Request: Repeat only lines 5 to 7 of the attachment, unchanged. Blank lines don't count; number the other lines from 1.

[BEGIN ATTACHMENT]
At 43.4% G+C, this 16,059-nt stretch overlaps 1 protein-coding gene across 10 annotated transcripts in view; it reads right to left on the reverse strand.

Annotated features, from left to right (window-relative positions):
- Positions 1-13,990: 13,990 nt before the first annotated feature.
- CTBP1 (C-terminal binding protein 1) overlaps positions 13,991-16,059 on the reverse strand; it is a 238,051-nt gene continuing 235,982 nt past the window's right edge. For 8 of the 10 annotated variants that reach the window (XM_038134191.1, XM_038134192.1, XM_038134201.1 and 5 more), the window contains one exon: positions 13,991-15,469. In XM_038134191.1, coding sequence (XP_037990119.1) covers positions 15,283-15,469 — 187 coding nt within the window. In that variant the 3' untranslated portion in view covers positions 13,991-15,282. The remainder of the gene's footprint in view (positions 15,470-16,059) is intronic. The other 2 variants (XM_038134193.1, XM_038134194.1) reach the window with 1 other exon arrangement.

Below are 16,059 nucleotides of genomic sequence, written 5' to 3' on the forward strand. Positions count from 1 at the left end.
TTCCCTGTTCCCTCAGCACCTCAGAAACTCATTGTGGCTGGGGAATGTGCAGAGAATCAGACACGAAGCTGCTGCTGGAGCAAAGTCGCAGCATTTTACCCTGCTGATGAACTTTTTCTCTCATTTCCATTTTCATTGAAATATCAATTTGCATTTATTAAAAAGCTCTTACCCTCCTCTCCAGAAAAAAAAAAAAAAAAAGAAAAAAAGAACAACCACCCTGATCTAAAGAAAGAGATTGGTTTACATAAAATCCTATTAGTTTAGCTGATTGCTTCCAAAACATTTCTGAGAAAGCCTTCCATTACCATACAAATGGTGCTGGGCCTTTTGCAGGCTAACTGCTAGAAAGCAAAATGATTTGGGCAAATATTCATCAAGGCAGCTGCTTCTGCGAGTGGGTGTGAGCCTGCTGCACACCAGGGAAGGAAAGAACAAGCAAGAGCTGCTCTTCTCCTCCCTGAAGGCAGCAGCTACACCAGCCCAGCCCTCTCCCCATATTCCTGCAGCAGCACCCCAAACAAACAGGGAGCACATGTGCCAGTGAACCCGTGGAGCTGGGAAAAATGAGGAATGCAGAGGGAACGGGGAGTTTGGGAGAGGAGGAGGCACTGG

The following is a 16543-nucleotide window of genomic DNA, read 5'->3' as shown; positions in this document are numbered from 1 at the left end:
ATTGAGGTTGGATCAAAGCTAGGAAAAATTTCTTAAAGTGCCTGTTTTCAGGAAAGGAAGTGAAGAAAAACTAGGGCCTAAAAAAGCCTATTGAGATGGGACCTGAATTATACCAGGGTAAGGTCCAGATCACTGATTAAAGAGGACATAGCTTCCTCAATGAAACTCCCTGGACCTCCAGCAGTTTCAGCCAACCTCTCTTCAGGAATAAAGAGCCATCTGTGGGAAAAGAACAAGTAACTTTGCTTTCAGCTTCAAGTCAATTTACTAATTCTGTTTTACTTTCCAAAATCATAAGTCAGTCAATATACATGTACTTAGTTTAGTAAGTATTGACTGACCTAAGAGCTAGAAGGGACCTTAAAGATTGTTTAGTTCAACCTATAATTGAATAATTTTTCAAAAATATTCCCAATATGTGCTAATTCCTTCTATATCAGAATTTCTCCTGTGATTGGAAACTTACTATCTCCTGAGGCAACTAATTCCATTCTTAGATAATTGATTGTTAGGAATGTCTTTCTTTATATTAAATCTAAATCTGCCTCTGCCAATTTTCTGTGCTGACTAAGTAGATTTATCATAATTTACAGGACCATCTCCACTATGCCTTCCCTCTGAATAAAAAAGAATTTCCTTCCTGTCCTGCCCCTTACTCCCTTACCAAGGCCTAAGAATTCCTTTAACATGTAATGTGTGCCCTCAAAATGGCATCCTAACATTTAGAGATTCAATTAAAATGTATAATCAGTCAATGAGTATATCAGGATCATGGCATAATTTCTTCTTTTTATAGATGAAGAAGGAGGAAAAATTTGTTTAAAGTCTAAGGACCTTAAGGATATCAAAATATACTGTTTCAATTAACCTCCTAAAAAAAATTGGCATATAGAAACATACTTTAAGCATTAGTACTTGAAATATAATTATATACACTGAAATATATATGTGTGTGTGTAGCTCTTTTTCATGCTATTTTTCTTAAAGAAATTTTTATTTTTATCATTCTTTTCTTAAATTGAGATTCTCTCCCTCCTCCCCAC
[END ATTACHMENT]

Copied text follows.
Below are 16,059 nucleotides of genomic sequence, written 5' to 3' on the forward strand. Positions count from 1 at the left end.
TTCCCTGTTCCCTCAGCACCTCAGAAACTCATTGTGGCTGGGGAATGTGCAGAGAATCAGACACGAAGCTGCTGCTGGAGCAAAGTCGCAGCATTTTACCCTGCTGATGAACTTTTTCTCTCATTTCCATTTTCATTGAAATATCAATTTGCATTTATTAAAAAGCTCTTACCCTCCTCTCCAGAAAAAAAAAAAAAAAAAGAAAAAAAGAACAACCACCCTGATCTAAAGAAAGAGATTGGTTTACATAAAATCCTATTAGTTTAGCTGATTGCTTCCAAAACATTTCTGAGAAAGCCTTCCATTACCATACAAATGGTGCTGGGCCTTTTGCAGGCTAACTGCTAGAAAGCAAAATGATTTGGGCAAATATTCATCAAGGCAGCTGCTTCTGCGAGTGGGTGTGAGCCTGCTGCACACCAGGGAAGGAAAGAACAAGCAAGAGCTGCTCTTCTCCTCCCTGAAGGCAGCAGCTACACCAGCCCAGCCCTCTCCCCATATTCCTGCAGCAGCACCCCAAACAAACAGGGAGCACATGTGCCAGTGAACCCGTGGAGCTGGGAAAAATGAGGAATGCAGAGGGAACGGGGAGTTTGGGAGAGGAGGAGGCACTGG

The following is a 16543-nucleotide window of genomic DNA, read 5'->3' as shown; positions in this document are numbered from 1 at the left end: